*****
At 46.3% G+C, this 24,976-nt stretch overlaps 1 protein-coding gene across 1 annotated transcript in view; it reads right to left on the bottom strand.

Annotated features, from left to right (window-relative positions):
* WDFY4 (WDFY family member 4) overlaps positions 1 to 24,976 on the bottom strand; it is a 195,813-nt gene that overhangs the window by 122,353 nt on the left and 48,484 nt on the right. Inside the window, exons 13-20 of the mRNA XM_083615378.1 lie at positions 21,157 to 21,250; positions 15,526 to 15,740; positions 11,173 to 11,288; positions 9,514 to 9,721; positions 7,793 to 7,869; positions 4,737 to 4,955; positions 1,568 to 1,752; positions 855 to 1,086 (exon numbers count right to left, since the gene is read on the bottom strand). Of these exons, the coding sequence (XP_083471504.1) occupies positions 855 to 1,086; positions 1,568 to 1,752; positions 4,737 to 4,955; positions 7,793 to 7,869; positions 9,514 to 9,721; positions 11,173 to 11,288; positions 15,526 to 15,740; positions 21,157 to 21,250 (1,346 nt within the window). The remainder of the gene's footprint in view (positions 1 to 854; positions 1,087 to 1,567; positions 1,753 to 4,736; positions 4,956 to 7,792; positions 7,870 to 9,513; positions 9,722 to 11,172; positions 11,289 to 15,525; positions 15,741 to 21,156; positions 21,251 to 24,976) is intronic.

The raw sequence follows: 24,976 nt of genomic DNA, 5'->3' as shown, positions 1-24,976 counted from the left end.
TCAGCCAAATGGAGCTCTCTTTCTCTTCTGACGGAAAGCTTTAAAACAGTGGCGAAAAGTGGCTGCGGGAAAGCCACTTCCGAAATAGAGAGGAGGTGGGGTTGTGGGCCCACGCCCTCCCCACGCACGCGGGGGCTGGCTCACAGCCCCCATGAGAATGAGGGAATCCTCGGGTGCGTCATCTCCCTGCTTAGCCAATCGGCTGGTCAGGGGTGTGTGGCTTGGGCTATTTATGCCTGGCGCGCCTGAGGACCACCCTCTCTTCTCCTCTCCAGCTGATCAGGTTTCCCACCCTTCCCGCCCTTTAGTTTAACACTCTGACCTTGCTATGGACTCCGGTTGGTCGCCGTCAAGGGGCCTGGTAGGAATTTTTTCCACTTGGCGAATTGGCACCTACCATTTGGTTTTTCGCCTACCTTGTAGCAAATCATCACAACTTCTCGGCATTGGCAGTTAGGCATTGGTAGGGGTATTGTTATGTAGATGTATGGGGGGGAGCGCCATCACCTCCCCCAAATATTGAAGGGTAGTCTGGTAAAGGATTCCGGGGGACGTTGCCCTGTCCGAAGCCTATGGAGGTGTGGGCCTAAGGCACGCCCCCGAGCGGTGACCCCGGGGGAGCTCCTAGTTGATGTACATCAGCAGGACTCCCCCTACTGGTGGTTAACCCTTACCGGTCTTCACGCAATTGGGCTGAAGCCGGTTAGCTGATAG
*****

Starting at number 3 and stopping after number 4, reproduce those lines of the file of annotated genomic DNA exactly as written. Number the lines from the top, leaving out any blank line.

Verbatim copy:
* WDFY4 (WDFY family member 4) overlaps positions 1 to 24,976 on the bottom strand; it is a 195,813-nt gene that overhangs the window by 122,353 nt on the left and 48,484 nt on the right. Inside the window, exons 13-20 of the mRNA XM_083615378.1 lie at positions 21,157 to 21,250; positions 15,526 to 15,740; positions 11,173 to 11,288; positions 9,514 to 9,721; positions 7,793 to 7,869; positions 4,737 to 4,955; positions 1,568 to 1,752; positions 855 to 1,086 (exon numbers count right to left, since the gene is read on the bottom strand). Of these exons, the coding sequence (XP_083471504.1) occupies positions 855 to 1,086; positions 1,568 to 1,752; positions 4,737 to 4,955; positions 7,793 to 7,869; positions 9,514 to 9,721; positions 11,173 to 11,288; positions 15,526 to 15,740; positions 21,157 to 21,250 (1,346 nt within the window). The remainder of the gene's footprint in view (positions 1 to 854; positions 1,087 to 1,567; positions 1,753 to 4,736; positions 4,956 to 7,792; positions 7,870 to 9,513; positions 9,722 to 11,172; positions 11,289 to 15,525; positions 15,741 to 21,156; positions 21,251 to 24,976) is intronic.

The raw sequence follows: 24,976 nt of genomic DNA, 5'->3' as shown, positions 1-24,976 counted from the left end.